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5 Ways You're Hurting Your Equipment (and How To Fix It)

In this modern digital age, no home or business is complete without its share of audiovisual equipment. Home theaters need surround sound and movie screens. Family rooms are filled with computers, DVRs, Blu-Ray and stereo systems. Even office conference rooms rely heavily on plasma TVs, microphones and speakers. However, hours of leisure fun or business can come to a halt if audiovisual devices get damaged so much that they fail to play or function with flaws.

Here are five ways people typically ruin their equipment:

1. Poor power protection

Many will shell out hundreds and thousands of dollars for the best electronic equipment, but refuse to spend more than a few bucks surge protection. Many buy one cheap power strip and plug every piece of equipment in the room into it. However, not all strips claiming to offer surge protection can guard elite equipment from electrical fluctuations or Standard A/V wiring with RCA Cables interference that might arise from nearby phones, radio towers, electrical wiring, cable systems, electromagnetic fields or the occasional lightning storm. The first requirement for any AV device is proper power protection and grounding.
Solution: Invest in heavy-duty surge protectors that cost a bit more but come with circuit breakers, alerts for faulty grounding and warranties.


2. Exposing equipment to dust, dirt and air.

Layers of dust mites, hair, grime and other airborne particles typically leave a film on audio and visual equipment left out in the open without cover. However, plastic or cloth clovers can look so tacky and ruin the aesthetics of a room. Many people are opting for in-wall storage, closets or cabinets, all of which hide equipment behind wood, glass or walls to keep it from getting dirty and dusty. A big problem arises when it’s time to use the equipment: the remote controls don’t work! It’s hard for the infrared (IR) light waves of the remote to penetrate. That means people have to get up and get closer to the storage unit or open the doors and expose the equipment to the elements.
Solution: Special kits, such as the PREMIUM IR Extender Hidden Infrared Repeater System Kit, will allow several remote-controlled pieces of audiovisual equipment to be plugged into an IR repeater so that one remote can control the signals for all devices while they are stashed in a storage unit. Bonus tip: Purchasing air purifiers, like Venta’s Airwasher units, can greatly reduce the number of disrupters in the air.


3. Too much humidity.

Audio and visual devices last long and work well when they are kept dry and cool.
Solution: Set the humidity control in your home or office (usually found near the thermostat) to around 35 percent humidity. If you do not have an installed system, purchase a dehumidifier. Avoid using or storing equipment in places known for dampness, seepage or flooding, such as basements or crawl spaces.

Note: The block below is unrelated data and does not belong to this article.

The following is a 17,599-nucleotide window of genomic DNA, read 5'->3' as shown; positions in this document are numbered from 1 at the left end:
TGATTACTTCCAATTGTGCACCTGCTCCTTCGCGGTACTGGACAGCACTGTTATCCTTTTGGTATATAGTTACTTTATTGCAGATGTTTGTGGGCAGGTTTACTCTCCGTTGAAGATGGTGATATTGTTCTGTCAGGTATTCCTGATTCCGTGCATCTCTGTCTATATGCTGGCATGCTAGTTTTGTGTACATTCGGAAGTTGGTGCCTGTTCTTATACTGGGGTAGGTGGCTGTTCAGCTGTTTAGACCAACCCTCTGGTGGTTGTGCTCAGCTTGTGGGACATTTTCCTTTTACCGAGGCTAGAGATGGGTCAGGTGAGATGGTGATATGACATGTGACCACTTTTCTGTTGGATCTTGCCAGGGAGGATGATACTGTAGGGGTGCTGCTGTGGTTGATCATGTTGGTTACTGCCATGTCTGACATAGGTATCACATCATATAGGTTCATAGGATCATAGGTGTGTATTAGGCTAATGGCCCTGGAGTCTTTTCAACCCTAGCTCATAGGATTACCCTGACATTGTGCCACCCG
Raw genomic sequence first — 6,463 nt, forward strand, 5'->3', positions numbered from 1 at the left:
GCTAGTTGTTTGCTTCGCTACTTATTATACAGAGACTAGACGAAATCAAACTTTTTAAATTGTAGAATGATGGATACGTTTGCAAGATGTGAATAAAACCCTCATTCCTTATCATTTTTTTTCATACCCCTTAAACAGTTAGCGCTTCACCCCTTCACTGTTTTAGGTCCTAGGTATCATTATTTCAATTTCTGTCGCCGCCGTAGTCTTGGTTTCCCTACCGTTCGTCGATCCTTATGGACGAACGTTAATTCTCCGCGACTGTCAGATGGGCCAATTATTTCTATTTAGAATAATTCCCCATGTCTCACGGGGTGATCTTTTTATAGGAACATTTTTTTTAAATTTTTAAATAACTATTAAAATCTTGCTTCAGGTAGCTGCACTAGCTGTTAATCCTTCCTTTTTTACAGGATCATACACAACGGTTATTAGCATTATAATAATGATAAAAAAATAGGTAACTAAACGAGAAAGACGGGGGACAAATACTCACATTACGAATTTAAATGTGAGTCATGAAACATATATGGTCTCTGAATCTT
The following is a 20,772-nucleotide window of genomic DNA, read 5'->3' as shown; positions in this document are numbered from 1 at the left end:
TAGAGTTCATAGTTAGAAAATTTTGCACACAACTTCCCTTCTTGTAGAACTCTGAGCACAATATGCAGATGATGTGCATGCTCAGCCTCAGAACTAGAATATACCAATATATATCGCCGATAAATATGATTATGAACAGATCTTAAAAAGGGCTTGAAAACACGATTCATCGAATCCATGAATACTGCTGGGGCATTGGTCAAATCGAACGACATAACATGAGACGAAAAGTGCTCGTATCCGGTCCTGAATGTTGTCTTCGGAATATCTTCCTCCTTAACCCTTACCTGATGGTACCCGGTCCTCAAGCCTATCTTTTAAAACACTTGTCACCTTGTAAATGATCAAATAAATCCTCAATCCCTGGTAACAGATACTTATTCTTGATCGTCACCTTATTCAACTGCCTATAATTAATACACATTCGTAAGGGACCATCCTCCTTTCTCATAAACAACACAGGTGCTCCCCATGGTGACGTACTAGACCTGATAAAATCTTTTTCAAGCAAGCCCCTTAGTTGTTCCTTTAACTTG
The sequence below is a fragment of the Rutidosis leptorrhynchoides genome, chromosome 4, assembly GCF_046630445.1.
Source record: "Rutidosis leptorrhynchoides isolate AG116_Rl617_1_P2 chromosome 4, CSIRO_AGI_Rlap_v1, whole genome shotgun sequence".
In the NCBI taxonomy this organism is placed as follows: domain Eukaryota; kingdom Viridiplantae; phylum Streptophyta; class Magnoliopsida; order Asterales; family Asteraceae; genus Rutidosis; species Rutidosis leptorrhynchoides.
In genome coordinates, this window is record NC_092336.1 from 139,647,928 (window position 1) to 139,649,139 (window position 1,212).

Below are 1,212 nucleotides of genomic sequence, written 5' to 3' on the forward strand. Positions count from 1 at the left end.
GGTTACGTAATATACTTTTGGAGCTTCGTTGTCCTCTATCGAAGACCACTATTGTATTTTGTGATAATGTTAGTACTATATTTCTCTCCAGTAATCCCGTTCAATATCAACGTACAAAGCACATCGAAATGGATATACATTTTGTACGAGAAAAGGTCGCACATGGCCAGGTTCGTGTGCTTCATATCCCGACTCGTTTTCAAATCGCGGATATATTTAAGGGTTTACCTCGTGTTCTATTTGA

4. Improper temperature control.

In air-conditioned spaces or spaces with fans, equipment is generally safe – unless stored inside a cabinet, closet or storage container. Devices themselves emit heat and when stacked on top of each other, as many people arrange them, they can overheat, especially without proper ventilation. Keep equipment in areas cooled to 70 degrees Fahrenheit; never let an AV device heat beyond 85 degrees Fahrenheit, which will reduce its life and reliability.
Solution: Do not store equipment in places with extreme temperatures such as attics and top floor closets, since heat rises. Use racks/shelves with cutouts or storage enclosures with lots of space and doors with slats so air can circulate around each device. If the doors don’t have slats, be sure the rear of the storage cabinet has opening and holes. Never stack two devices directly on top of each other; put them on different shelves.

5. Improper or no cleaning

Even when enclosed, equipment may still need periodic cleaning to stay dust-free.
Solution: Rather than using chemicals or physical wiping which might cause harm to some sensitive parts, consider canned air (this works not just for devices but also for media, such as DVDs). For glass screens, however, it is fine to use soft clothes, alone or with surfactant cleaners made specifically for audio-visual equipment.
By heeding the above cautions, families and offices can keep their expensive audiovisual investments for years and years, preserving reliability, condition and performance levels.


About the author: Willie Pena is a freelance writer, video producer, visual artist, and music producer. He prefers the Oxford comma. In addition to writing for firms such as IBM, Colgate, Transunion, Webroot and a multitude of private clients and websites, he also shoots, directs, and edits the hit celebrity web series “Teens Wanna Know”. Catch his rare blog posts on, and connect with him on Google+, LinkedIn.

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